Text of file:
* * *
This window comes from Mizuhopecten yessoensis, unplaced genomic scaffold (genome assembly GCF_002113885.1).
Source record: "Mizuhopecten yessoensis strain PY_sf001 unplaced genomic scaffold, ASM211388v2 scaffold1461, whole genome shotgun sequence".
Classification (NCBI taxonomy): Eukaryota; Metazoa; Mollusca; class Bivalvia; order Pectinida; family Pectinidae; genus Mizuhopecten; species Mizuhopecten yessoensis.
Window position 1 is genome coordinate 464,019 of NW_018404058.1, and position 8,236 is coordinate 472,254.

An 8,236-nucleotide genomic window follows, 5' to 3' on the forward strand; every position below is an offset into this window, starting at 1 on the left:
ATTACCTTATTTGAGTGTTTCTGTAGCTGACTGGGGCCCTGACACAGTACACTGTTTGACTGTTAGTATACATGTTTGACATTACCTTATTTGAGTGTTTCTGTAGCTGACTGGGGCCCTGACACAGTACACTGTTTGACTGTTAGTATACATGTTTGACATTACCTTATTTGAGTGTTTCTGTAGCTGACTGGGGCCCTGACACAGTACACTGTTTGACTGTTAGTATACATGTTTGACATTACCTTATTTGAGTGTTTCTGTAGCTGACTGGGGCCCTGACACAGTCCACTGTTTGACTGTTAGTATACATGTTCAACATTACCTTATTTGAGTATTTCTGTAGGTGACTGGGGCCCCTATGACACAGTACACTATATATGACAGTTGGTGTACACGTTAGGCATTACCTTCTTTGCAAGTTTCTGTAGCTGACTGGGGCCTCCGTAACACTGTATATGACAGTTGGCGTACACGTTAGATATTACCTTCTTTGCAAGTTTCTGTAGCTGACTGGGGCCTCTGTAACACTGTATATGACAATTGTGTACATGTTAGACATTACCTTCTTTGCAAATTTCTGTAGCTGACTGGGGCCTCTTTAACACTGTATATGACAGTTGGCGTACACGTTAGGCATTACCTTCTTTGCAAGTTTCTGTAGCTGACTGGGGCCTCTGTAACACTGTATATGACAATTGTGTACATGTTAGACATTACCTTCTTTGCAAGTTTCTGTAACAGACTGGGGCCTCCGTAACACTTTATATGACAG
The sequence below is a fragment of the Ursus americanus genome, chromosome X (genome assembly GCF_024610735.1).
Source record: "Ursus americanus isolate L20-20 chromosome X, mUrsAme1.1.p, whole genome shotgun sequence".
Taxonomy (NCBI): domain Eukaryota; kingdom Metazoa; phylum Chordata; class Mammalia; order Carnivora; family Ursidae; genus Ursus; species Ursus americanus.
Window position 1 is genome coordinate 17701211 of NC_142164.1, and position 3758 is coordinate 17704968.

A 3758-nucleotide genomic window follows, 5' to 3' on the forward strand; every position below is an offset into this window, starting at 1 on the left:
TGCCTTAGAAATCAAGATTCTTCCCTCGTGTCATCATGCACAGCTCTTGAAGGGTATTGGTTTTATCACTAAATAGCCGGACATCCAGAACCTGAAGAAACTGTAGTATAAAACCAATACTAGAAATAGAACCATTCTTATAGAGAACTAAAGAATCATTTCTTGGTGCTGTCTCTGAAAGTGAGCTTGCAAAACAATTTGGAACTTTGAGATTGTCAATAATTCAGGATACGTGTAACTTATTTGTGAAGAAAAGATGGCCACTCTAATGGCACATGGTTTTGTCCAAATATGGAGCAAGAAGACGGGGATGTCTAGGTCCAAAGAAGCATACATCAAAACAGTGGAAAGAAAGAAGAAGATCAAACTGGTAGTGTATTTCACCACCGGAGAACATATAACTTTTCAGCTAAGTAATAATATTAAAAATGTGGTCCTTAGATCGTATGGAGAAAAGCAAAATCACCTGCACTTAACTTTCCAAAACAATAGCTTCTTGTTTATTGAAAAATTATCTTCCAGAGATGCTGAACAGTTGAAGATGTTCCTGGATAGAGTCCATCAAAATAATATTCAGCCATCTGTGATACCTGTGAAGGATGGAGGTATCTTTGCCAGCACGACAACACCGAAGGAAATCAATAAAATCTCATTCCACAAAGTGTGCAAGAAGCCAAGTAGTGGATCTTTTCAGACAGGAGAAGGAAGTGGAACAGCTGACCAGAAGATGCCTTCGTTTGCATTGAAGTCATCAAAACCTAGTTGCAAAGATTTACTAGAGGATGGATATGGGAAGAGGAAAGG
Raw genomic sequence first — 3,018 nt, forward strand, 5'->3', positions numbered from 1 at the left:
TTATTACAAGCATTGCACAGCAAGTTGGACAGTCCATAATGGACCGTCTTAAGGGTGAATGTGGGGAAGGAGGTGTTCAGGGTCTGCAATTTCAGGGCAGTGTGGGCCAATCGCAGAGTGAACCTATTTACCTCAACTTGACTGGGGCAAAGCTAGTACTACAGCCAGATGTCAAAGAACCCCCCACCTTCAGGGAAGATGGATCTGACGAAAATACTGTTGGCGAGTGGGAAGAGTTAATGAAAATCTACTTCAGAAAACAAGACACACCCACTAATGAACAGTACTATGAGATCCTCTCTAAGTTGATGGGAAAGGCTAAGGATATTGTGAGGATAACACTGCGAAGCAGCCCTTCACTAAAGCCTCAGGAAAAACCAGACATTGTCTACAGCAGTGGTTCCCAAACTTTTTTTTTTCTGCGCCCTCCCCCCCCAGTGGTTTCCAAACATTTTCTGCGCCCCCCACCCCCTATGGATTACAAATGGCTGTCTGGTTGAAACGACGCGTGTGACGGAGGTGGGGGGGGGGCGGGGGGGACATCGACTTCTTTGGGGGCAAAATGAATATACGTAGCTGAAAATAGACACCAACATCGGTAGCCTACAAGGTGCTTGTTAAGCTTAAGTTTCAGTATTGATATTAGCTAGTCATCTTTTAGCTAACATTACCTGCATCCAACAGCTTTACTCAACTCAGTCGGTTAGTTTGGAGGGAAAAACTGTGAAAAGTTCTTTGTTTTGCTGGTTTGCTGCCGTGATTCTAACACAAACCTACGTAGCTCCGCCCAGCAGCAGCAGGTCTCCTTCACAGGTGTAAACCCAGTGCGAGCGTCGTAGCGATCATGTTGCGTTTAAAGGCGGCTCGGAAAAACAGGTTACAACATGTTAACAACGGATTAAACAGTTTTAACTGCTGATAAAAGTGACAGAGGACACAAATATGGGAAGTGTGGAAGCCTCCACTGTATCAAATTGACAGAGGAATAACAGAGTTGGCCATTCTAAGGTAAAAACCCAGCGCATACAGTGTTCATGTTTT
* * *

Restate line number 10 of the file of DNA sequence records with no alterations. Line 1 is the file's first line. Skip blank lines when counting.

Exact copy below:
Window position 1 is genome coordinate 17701211 of NC_142164.1, and position 3758 is coordinate 17704968.